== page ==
The future I saw, now the present reality at Lehman, defies the stereotypical, historical picture of what our colleges do. The lay public view of American higher education, unfortunately, is still that the academy is predominantly for students who come to college, stay four years, live on campus, get a degree and move on. My readers know this doesn’t square with reality. Exhibit A: Lehman is the new transfer institution. It’s now archetypal student is the transfer student. Last fall it admitted approximately 850 “new” students and approximately 1850 transfer students. To say that it is dependent on transfer students is an understatement.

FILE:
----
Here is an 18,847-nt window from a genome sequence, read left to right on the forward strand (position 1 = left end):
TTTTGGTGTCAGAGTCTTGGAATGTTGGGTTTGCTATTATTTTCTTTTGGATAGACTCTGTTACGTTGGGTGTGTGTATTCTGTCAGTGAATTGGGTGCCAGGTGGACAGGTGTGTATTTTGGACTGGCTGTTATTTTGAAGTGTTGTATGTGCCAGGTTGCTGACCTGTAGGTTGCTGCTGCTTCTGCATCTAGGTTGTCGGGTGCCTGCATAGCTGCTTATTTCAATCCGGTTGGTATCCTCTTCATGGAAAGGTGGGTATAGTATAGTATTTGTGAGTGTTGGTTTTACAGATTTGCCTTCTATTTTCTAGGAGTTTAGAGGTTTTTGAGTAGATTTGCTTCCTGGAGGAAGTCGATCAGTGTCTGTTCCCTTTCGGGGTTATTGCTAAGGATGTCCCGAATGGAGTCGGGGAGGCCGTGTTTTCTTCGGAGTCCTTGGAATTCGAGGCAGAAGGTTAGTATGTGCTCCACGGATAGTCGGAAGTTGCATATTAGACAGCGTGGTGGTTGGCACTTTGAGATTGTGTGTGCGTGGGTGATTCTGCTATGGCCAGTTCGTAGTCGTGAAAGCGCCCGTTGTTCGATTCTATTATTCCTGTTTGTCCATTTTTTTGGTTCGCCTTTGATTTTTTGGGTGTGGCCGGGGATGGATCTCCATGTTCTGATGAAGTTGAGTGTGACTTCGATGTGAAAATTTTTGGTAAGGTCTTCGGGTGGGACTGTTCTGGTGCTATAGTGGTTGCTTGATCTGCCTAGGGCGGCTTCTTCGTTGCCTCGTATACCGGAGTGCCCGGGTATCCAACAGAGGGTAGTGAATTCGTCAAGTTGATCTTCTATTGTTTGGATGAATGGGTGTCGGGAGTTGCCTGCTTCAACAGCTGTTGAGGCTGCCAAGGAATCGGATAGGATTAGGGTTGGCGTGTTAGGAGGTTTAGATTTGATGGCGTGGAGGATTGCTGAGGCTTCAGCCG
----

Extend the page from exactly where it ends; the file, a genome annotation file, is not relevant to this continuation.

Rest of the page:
Lehman, of course, is not unique in this regard. But it is quite unique in its current commitment to develop a coherent plan to improve the performance of its new majority: transfer students.

It has been my experience in many such institutions, where the transfer students now outnumber native students, that the dominant culture of such institutions (Lehman excepted) is still one organized for native students and where the assumption is they still predominate, even though they don’t in numbers, but do in influence. This is an example of colleges acting like the colleges they used to be, not the colleges they have actually become. Surely we can do better.